Beijing and Shanghai are the top two cities attracting foreign tourists coming to mainland China. They were the top choices for foreign investors as well. In 2006, 80% of the fortune 500 companies with offices in China had their offices in Shanghai or Beijing. Only a few had a presence in second- or third- tier cities. But this is not the case anymore.
Recent statistics showed a decrease in the percentage of FDI contribution towards GDP in Shanghai and Beijing. Meanwhile, more and more multinational giants are increasing their investment in less developed cities: IBM set up its global service center in Chengdu in 2007; GM spent $550 million last year in establishing its second factory in Shenyang; Pfizer will complete its $300 million manufacturing center in Suzhou by 2010; also in Suzhou is Samsung`s $150 million LCD panel factory that just started construction a half year ago; Intel has pledged $2.5 billion in establishing its chip factory in Dalian by 2010; and Airbus will setup an assembly line in Tianjing with potential total investment reaching $1.4 billion with the assembly line delivering its first A320 by the end of this year.
These second- and third tier- cities are generally cities with efficient government, a clear development strategy, a well-connected transportation system, easy access to high quality labor, and most of them have already attracted major domestic companies that are industry leaders.
The economy of these cities is generally domestic-oriented and less dependent on foreign trade when compared to cities like Beijing or Shanghai. As a result, they were minimally affected by the recent financial tsunami. In addition, these cities are the largest beneficiaries of the $600 billion stimulus package and the recent rural land reform. A majority of the stimulus fund will go to infrastructure construction, which is already very well developed in first tier cities, thus, the fund will undoubtedly improve the business and living environment of the second and third tier cities. The recently announced rural land reform will also play an important role in accelerating the development of those lower tiered cities, as most of these cities are surrounded by rural lands. The reform will cause an increasing amount of rural residents to sell or lease their land to develop business, which will greatly boost the urbanization process of those areas as well as their economic growth.
One of the most recent examples is Hangzhou City, a world-famous tourist attraction located in the Yangtze River Delta. Hangzhou has a population of 7.5 million and is just 100 minutes by car from Shanghai, a city with over 18 million people.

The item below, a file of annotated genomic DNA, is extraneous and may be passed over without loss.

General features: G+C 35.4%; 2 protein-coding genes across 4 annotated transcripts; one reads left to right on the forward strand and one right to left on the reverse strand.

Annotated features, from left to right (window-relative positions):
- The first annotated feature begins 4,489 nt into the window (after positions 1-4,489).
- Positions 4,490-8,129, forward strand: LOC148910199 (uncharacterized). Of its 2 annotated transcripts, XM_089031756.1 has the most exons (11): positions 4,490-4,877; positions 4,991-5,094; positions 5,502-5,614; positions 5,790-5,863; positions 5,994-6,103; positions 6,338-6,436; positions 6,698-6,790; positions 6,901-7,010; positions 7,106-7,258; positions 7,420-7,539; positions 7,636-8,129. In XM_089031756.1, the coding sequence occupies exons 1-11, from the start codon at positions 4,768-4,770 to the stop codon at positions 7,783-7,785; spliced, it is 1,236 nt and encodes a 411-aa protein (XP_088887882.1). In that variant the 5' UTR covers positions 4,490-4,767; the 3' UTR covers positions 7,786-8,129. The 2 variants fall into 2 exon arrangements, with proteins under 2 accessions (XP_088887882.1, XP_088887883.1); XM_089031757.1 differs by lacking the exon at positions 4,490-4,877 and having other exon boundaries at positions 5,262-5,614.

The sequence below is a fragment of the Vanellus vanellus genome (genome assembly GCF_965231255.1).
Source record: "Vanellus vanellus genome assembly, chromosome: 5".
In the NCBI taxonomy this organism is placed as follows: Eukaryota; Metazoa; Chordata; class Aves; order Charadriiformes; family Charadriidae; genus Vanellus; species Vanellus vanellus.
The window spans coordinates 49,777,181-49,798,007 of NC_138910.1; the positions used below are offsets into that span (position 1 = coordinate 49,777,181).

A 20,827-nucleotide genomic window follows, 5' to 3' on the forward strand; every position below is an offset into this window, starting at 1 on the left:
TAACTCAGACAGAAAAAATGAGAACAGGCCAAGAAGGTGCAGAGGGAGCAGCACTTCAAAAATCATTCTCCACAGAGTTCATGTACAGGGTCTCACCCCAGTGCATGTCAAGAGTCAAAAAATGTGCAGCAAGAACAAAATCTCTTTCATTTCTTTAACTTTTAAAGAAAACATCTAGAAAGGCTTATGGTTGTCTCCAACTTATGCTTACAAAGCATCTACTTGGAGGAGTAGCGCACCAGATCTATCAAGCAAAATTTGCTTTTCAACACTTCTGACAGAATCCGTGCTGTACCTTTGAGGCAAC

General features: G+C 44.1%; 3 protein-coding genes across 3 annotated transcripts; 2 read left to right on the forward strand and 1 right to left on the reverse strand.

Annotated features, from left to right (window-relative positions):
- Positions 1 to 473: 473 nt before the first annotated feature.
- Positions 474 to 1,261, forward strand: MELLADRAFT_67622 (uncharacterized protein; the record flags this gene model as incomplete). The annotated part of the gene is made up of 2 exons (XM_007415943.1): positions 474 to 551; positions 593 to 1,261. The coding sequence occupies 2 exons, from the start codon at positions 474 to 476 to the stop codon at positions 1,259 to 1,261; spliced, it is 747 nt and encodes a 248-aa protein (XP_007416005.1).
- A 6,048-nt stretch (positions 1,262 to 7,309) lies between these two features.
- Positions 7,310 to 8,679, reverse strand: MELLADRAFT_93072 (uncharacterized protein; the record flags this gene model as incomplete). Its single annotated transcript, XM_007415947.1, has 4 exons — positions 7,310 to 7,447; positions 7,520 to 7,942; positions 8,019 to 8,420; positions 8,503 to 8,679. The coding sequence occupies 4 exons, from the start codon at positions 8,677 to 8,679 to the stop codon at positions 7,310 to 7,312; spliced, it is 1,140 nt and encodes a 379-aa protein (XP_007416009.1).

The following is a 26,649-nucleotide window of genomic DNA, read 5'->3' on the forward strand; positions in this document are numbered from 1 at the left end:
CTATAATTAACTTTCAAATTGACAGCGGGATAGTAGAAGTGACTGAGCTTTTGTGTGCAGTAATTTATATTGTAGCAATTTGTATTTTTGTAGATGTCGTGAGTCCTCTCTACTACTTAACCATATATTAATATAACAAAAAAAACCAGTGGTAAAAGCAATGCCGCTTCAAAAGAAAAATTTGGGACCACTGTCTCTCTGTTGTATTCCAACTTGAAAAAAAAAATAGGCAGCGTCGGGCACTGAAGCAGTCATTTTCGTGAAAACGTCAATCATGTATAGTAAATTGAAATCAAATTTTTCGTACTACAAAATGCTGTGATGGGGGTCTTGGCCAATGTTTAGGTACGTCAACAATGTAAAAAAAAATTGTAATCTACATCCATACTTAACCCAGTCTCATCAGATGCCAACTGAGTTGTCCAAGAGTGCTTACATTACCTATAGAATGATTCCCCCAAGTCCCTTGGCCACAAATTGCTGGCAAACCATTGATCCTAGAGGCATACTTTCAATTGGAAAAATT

Within one of Hangzhou’s districts (Yuhang District), the government has initiated a plan to transform, in the next 5 to10 years, a 38-square mile area with a current population of 200,000 into a “China Silicon Valley”. Within 5 years, they expect the population to grow to 700,000. The area is known as XiXi Sci-Tech Island (“Island") and is adjacent to a 4-square mile National Urban Wetland Park which is just 15 minutes by car from downtown Hangzhou.
The Island has recently been designated a National Hi-Tech Industrial Zone. With 41 colleges and universities around Hangzhou, and more than 650,000 students graduating every year, the government claims that it can provide a high quality work force for those companies investing on the Island. Nokia was impressed enough to choose Hangzhou when it was hunting for locations in China to set up its R&D Centers in 2002 and cooperated with the Zhejiang University, one of the top five universities in China.
So far, the Island is still in its early stage of development, but it has already attracted attention of the Chinese IT giant Alibaba, which has decided to invest $200 million to build a center for Taobao, its online trading platform (the Chinese equivalent of Ebay).
Recently, the government has begun construction of a Shanghai-Hangzhou high speed train. After its completion, travel time between the two cities will be shortened to 38 minutes. After this news came out, the Island attracted more attention from investors from all over the world. Currently, multinational companies that have decided to invest on the Island include major players in IT, service outsourcing as well as the tourism industry.
Xixi Sci-Tech Island is just one of over 6,600 special zones designated by the National Government.Most of these special zones are within the second or third tier cities. As competition grows between them, and the cost of business becomes higher in the first tier cities, it might be wise for foreign investors to give the second and third tier cities a look. They are bound to find more opportunities with less costs.